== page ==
interaction providing services to citizens are well aware they are vulnerable
to the threat of fraud through identity theft. As scrutiny around public
sector spend continues, ways to cost effectively prevent fraudulent
transactions are imperative.
From a commercial perspective, greater cooperation with business partners
has ushered in a new era of sharing data and systems. Federating access
across environments seems to be a top driver for most businesses. Many
in the commercial space were quick to adopt provisioning technology
over the last 10 years, which helped them automate their process to
connect business partners' end user accounts across various systems.
Now, their focus has shifted to addressing provisioning and controlling
access for privileged users, such as a UNIX system administrator. Privileged
users represent a small number of people, but they have extremely powerful
privileges. These accounts need a greater level of scrutiny and control
to protect an organization from the insider threat or remote access.
There is, however, a great deal of commonality in the issues facing
both the public and private sectors; for instance, they are both looking
to streamline and simplify user management/access processes that over
time, in large organizations, have become cumbersome and unwieldy. They
are also looking for the greater security and interoperability that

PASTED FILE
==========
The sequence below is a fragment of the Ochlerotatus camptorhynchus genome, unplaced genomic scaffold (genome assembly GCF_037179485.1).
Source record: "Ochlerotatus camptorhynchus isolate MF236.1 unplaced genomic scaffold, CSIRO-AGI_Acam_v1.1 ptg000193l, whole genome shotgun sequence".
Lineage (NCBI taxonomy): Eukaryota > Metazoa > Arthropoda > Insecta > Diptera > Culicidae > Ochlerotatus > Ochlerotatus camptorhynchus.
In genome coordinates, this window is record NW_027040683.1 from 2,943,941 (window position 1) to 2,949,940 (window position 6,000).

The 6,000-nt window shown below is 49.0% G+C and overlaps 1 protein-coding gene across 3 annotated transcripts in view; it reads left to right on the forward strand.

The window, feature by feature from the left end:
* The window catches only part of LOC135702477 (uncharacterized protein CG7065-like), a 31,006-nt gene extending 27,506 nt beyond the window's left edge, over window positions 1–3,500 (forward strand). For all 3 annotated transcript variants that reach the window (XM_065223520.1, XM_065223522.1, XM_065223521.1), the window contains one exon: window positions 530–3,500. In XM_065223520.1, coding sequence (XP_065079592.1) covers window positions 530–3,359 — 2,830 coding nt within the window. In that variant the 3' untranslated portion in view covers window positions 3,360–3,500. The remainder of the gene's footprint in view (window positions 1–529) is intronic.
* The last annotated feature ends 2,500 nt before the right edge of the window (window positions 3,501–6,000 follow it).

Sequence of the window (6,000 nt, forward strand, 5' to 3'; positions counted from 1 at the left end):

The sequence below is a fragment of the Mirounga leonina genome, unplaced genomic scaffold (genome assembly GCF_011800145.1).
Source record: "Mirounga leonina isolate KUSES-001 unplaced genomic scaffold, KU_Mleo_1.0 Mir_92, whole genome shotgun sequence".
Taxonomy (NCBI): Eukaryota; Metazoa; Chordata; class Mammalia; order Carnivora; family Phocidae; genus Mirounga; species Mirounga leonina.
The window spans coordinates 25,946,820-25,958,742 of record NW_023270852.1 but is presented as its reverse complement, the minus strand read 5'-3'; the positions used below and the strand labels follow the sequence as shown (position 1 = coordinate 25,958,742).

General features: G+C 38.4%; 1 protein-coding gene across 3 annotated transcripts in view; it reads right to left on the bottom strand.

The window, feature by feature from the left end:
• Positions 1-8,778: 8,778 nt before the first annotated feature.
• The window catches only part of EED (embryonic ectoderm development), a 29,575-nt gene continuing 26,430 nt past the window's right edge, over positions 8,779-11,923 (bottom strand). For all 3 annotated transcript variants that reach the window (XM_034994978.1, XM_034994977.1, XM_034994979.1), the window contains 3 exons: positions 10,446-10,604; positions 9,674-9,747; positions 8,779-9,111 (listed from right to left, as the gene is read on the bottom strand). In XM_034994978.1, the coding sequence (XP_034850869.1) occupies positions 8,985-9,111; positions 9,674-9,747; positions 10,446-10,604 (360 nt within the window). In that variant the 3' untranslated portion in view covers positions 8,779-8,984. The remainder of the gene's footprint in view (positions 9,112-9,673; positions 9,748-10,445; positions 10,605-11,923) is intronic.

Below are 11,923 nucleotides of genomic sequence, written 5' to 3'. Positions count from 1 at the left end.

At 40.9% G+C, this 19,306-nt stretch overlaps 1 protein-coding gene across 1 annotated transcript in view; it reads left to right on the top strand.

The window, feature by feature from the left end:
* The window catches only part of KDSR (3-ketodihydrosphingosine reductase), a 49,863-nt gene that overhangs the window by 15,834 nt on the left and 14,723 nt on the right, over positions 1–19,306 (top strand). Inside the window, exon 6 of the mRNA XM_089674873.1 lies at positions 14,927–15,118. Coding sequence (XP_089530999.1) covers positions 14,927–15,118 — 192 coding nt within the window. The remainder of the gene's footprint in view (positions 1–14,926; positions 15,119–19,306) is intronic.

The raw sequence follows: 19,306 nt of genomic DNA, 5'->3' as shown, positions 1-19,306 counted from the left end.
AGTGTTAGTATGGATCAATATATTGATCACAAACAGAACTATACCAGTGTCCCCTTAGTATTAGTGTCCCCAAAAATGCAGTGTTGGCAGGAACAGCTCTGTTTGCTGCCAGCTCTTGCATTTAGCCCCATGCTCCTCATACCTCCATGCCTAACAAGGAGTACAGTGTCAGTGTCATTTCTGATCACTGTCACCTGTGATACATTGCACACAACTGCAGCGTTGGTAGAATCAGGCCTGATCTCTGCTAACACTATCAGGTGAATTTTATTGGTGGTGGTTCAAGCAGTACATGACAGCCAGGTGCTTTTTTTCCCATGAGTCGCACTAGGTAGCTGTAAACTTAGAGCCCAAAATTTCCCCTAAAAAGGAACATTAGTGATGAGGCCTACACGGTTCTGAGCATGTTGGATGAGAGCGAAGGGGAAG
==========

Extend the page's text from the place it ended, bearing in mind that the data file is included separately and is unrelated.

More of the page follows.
a centralized identity and access control system can provide.
SecurityStockWatch.com: We've seen a lot of recent
talk about the National Strategy for Trusted Identities in Cyberspace
(NSTIC) and its goal to protect individuals, businesses and public agencies
- where do you see this initiative going?
Todd Musselman: The National Institute of Standards
and Technology (NIST) has made great strides by creating the NSTIC National
Program Office and an Identity Ecosystem Steering group. They have funded
five pilots designed to test and overcome the barriers that exist today
in this arena and recently held an Applicant's Conference for companies
interested in applying for the next round of pilots. Everyone is aware
of the problems related to identity, such as protecting passwords, preventing
data breaches and identity theft, and the inability to trust as it relates
to doing business in cyberspace. Stakeholders, including Federal Government
agencies, private sector organizations and associations such as the